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Essiac and meds: The bottom line. Luckily, essiac tea does not interfere with any meds--prescriptions or over-the-counter. Therefore, you can feel free to continue taking your medications as needed and prescribed while using essiac, Furthermore, essiac tea does not interfere with vitamins, minerals and other supplements you may be taking. That's all great news!
Because essiac and meds can be taken together, some people assume they can take anything along with essiac. That is not true. Many people are confused on what it means to take essiac 'on an empty stomach. For our purposes, the empty stomach refers to food--in particular, food containing protein. So, you can have fruit or vegetable juice with the essiac--but not with protein powder included. You can have coffee or tea with the essiac--but not with milk included. You can add honey or stevia. You can have water right along with essiac. All of that can happen anytime. You can also take prescriptions, vitamins, minerals, and other supplements alongside essiac.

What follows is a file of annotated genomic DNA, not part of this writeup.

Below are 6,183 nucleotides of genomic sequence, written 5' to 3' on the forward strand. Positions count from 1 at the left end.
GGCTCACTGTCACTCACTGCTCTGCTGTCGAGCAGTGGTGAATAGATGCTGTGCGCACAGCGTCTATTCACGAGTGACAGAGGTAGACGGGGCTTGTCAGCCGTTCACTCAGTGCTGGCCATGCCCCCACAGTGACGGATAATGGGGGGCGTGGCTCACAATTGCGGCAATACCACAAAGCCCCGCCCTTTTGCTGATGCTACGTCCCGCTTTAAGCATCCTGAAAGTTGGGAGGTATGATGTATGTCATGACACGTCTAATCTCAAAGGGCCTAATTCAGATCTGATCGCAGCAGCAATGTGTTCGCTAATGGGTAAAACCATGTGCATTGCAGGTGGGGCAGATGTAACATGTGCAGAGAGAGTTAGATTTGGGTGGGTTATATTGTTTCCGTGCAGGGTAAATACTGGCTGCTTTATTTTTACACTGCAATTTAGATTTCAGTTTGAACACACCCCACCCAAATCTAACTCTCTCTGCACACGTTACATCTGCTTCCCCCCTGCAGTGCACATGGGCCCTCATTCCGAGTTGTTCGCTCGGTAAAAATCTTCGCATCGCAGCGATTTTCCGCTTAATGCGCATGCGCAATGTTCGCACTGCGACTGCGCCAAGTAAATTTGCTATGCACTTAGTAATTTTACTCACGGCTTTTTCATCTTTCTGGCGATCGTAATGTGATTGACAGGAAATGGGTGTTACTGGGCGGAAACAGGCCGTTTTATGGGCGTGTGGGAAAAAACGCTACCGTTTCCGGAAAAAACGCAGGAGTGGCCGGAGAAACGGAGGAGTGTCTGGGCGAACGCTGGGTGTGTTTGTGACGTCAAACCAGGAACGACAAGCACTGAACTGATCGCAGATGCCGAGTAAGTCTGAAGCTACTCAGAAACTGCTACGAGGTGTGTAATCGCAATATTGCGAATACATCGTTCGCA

Here is what you need to NOT have for 2 hours before taking essiac, or for 1 hour after: Everything else! That includes whole fruits and vegetables, grains, meats, beans, etc.
The reason for these rules has to do with the way your body processes essiac. The stomach releases different substances when there is protein to be digested. Those substances interfere with how the essiac is absorbed where it needs to be absorbed in the body. However, the items we list as permitted to be taken with essiac do not cause this reaction.
Also, some people are mistakenly fearful that their vitamins and pills won't be absorbed if taken with essiac because essiac is a detox. However, in reality, essiac is a long-term detox, not a short-term one. Therefore, it won't 'wash away' these pills just because you take them along with the essiac.
In many cases, people who take essiac find that their need to take medications lessens over the months and years. Therefore, it is important to periodically check in with your practitioner to review how you are doing. Generally, it works best to reduce medication gradually rather than going off altogether, and always consult with your practitioner to help you make such decisions.